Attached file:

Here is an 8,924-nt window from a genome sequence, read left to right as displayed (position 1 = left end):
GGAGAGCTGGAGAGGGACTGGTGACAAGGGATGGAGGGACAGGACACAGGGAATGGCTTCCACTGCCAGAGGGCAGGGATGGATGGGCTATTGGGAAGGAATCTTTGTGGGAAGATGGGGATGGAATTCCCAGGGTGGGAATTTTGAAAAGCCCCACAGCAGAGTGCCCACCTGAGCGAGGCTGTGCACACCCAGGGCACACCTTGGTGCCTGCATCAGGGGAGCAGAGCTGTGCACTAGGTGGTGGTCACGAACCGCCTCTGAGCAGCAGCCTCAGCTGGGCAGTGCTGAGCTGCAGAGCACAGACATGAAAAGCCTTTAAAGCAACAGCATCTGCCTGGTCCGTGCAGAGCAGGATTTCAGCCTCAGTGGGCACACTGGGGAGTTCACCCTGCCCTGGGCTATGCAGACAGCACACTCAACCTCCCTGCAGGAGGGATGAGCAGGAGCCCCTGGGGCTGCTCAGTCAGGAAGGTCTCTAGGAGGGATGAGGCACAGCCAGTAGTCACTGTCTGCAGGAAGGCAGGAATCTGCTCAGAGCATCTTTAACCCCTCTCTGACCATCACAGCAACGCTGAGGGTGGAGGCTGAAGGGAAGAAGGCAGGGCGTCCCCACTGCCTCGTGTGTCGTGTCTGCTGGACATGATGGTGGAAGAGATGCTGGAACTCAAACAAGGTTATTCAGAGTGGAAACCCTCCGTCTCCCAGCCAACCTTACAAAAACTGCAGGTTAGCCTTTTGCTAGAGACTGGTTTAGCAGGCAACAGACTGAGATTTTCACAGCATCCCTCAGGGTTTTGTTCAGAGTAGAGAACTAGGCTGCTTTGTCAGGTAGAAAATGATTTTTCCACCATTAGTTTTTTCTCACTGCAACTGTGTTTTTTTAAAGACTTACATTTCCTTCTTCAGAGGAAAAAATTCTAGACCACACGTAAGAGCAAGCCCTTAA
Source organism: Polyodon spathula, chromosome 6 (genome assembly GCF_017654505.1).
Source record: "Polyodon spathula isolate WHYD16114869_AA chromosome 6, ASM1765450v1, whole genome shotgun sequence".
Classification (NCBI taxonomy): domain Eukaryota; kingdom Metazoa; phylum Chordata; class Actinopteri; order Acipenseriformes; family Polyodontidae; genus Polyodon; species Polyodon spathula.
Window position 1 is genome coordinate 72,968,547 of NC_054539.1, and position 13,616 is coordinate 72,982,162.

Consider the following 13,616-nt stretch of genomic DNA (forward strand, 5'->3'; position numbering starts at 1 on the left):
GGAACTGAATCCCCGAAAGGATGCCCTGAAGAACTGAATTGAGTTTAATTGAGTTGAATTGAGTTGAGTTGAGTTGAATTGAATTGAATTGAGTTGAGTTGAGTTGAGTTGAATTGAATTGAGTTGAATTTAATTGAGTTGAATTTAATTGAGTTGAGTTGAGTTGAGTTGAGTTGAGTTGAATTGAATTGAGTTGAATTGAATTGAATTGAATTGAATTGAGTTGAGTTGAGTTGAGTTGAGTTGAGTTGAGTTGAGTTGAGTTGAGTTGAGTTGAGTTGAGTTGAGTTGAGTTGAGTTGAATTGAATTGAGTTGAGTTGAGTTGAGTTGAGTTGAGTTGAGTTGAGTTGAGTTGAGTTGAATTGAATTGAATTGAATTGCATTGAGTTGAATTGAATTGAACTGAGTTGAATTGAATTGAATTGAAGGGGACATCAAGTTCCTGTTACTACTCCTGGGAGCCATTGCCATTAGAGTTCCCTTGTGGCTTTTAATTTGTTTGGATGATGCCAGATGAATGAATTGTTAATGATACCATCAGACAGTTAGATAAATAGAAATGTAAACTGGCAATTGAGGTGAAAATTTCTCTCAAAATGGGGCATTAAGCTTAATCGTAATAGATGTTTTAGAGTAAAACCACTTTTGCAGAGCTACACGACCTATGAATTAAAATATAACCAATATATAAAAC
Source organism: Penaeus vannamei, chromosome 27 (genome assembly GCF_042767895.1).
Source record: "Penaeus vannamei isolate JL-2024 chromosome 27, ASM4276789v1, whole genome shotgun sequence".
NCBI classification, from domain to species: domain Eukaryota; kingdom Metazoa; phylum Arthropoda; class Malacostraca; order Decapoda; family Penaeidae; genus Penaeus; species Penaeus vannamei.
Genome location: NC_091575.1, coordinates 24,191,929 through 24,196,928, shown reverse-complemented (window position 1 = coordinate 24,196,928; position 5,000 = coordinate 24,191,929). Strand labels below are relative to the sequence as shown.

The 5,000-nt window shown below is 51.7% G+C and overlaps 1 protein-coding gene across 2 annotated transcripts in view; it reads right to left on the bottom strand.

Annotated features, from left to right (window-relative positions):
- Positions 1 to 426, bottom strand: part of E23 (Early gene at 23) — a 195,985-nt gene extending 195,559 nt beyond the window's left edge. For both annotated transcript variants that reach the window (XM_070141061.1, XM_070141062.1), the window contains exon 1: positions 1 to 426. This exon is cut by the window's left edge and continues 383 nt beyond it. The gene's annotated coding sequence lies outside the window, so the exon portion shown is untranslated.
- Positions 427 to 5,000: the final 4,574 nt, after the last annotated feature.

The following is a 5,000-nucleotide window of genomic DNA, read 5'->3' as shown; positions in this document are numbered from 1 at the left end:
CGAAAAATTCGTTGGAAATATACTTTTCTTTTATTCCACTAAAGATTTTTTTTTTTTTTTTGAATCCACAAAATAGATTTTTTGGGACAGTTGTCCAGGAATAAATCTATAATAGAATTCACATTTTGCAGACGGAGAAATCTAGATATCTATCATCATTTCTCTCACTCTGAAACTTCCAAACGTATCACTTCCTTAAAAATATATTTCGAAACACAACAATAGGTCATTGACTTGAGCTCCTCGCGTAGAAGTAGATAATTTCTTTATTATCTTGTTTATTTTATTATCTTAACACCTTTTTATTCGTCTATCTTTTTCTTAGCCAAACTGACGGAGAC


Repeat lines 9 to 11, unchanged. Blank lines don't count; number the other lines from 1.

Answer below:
Source organism: Penaeus vannamei, chromosome 27 (genome assembly GCF_042767895.1).
Source record: "Penaeus vannamei isolate JL-2024 chromosome 27, ASM4276789v1, whole genome shotgun sequence".
NCBI classification, from domain to species: domain Eukaryota; kingdom Metazoa; phylum Arthropoda; class Malacostraca; order Decapoda; family Penaeidae; genus Penaeus; species Penaeus vannamei.